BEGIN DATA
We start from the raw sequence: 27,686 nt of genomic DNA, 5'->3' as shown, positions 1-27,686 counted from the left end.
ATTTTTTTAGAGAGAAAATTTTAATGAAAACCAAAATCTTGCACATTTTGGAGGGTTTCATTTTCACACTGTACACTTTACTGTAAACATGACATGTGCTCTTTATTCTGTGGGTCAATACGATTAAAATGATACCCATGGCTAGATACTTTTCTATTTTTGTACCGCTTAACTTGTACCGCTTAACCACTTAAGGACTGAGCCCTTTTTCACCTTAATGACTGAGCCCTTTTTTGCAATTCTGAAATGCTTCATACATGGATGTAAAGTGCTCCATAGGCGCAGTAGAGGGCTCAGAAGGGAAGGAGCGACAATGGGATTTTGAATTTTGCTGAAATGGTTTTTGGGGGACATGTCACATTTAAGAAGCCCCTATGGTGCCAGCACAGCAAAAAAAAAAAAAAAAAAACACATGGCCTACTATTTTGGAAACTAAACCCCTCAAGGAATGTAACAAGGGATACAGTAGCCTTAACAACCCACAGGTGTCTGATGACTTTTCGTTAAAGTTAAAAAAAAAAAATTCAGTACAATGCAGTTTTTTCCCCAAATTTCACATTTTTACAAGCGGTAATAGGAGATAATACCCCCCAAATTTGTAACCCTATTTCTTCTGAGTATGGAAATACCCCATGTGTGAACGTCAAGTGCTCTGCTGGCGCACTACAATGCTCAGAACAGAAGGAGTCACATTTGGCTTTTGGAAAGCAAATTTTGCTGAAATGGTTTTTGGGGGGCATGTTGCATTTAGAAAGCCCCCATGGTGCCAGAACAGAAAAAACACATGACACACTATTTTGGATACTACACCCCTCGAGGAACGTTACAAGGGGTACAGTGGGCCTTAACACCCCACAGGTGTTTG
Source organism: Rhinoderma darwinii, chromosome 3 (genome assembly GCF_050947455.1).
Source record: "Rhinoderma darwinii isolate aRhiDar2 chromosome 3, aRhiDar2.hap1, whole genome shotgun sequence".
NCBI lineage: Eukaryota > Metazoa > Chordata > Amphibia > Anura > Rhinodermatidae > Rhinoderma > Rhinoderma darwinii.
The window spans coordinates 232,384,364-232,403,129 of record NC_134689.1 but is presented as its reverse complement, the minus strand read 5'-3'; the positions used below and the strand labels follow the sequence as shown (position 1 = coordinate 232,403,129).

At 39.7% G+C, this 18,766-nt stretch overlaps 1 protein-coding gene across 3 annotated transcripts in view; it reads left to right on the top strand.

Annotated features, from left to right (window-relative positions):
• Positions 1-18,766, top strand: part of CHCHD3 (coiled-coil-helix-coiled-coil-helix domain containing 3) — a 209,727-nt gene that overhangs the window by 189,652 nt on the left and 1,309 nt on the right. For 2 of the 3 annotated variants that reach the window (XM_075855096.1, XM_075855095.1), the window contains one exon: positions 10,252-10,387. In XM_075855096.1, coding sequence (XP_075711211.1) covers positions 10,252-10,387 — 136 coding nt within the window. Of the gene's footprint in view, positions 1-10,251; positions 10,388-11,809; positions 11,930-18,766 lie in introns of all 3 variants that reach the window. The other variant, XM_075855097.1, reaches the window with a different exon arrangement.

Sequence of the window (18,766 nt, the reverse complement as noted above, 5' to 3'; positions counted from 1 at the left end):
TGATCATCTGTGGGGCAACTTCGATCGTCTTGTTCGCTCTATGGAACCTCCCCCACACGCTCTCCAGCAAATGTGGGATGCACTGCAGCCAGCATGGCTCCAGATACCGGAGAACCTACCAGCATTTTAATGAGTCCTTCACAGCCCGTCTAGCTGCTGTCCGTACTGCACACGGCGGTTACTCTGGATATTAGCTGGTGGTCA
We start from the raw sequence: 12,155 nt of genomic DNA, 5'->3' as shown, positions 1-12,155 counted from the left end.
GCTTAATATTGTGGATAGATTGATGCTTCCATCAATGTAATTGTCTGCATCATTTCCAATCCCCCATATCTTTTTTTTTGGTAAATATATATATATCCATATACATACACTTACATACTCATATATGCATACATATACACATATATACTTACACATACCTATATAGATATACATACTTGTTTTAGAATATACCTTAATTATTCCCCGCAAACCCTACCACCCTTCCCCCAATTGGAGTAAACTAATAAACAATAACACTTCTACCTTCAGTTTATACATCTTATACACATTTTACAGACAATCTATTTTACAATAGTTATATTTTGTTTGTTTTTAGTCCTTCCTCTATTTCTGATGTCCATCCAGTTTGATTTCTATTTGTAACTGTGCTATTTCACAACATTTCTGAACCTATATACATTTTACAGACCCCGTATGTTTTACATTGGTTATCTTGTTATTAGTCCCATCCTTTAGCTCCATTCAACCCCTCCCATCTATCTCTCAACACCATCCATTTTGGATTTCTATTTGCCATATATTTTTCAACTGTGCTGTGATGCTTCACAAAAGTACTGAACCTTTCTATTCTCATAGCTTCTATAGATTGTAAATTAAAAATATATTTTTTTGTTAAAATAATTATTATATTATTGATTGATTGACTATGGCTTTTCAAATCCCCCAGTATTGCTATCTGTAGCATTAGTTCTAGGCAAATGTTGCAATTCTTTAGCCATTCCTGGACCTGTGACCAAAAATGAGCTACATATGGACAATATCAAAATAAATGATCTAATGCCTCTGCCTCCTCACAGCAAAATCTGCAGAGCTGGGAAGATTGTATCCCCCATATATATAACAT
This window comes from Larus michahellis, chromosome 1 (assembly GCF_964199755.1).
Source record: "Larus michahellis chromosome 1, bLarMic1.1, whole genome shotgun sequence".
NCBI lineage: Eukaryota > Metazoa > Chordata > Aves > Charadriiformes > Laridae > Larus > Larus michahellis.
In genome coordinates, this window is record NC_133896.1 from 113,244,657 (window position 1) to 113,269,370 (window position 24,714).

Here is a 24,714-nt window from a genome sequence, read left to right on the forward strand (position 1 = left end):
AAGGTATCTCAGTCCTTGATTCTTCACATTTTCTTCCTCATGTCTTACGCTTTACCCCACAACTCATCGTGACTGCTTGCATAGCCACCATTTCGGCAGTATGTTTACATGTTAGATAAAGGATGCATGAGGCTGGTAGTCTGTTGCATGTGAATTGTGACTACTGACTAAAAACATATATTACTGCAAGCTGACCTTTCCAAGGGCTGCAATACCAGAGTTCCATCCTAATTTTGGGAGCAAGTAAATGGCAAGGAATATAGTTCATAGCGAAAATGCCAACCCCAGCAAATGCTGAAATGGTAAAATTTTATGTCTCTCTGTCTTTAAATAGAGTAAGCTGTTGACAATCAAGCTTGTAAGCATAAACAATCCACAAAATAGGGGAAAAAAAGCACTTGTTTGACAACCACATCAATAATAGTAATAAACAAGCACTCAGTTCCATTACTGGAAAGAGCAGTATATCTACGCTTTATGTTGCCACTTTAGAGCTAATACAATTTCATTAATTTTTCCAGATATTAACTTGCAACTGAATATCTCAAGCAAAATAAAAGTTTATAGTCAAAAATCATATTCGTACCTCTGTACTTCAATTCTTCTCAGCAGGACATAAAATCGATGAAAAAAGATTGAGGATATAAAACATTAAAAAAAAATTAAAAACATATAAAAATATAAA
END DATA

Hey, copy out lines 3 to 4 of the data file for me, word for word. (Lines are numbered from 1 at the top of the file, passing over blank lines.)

Source organism: Rhinoderma darwinii, chromosome 3 (genome assembly GCF_050947455.1).
Source record: "Rhinoderma darwinii isolate aRhiDar2 chromosome 3, aRhiDar2.hap1, whole genome shotgun sequence".